Back Modifications (6)
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Up the creek

By pottle
Taken late night with iPhone just looking for composition will return with camera to compare shots

Tags: Creek Landscape and travel

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Comments


chase Plus
15 1.9k 479 England
19 Aug 2020 11:42AM
Hi and welcome to the Critique Gallery.
I see you have been around for a while but this is your first venture here.

If it is just composition you are seeking help with today, the very first thing that hits me is the wonky horizon, James has done a mod which addresses that very well.
Not sure about the cut off boat on the right, maybe a crop from there would help.
If you go back with the camera I would possibly suggest a few steps to your right, still including those lovely groynes but excluding the half boat and I suspect that doing so would put the post on the floor in a better position, more on a diagonal.
I like the curves of the water, you could have done with a better sky tbh as, once the viewer is past the two smaller boats, interest stops as there is nothing of real interest on the horizon.
I will have a bash at a mod and see what comes out in the wash.
chase Plus
15 1.9k 479 England
19 Aug 2020 11:58AM
In my mod I..
Straightened the horizon.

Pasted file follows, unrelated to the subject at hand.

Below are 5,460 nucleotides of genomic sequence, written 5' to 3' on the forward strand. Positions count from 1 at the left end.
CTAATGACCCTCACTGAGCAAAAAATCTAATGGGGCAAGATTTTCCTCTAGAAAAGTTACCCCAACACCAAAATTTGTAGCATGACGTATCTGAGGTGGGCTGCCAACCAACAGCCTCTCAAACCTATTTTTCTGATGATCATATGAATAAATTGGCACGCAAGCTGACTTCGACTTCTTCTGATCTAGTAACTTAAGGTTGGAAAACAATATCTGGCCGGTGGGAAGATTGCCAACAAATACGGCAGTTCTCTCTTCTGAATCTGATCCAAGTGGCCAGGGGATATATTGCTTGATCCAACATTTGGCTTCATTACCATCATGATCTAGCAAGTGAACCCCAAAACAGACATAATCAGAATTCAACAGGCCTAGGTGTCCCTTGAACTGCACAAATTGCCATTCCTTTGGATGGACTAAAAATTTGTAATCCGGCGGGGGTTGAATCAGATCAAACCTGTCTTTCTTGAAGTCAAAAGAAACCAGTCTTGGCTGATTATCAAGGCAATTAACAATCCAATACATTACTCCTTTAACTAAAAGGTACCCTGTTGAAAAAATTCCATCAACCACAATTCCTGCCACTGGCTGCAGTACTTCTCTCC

Cropped from the right to remove the half boat.
Cropped from the top to put the horizon on the upper third of the frame.
Lifted the shadows a touch in the Camera Raw filter ( Photoshop)
Warmed the scene up using the white balance in, again, the Camera raw filter.
Added a slim frame to compensate a little for the crops.
miptog 15 3.6k 64 United Kingdom
19 Aug 2020 12:22PM
I agree with Chase's compositional comment, and have take the liberty of just doing a 10x8 crop of his, rather good, mod, as I felt that the left of the image was adding no additional value.
banehawi Plus
16 2.3k 4174 Canada
19 Aug 2020 3:33PM
Same comments, and added a mod.

Welcome to the Critique Gallery



W
mrswoolybill Plus
14 2.4k 2288 United Kingdom
19 Aug 2020 5:33PM
It's a good scene for an exercise in composition, first of all, well done for spotting the potential. What makes it camera-friendly is the combination of broad sweeping horizontal interest with strong quirky uprights. Once the horizon is corrected, the angles of the posts become even more interesting!

Watch what is happening on the edges of your frame, because problems there can distract the viewer's eye, lead it against your intended flow. I can live with the emptiness on the left but the cut-off boat on the right is a real pain - and I suspect that by moving a couple of steps to your left you could have excluded it from the frame.

Foreground shadow can be a problem, I would have included less foreground.

Because of the strong lines - the loop of the creek, the posts - I am thinking black & white. Back soon I hope...
Moira
pamelajean Plus
14 1.4k 2164 United Kingdom
19 Aug 2020 5:43PM
A warm welcome to the Critique Gallery.

You will see from the modifications that the image benefits from being warmed up, there being a lot of blue (cold) in your original.

Straightening the horizon should be your first bit of editing, then a crop to the plain sky at the top.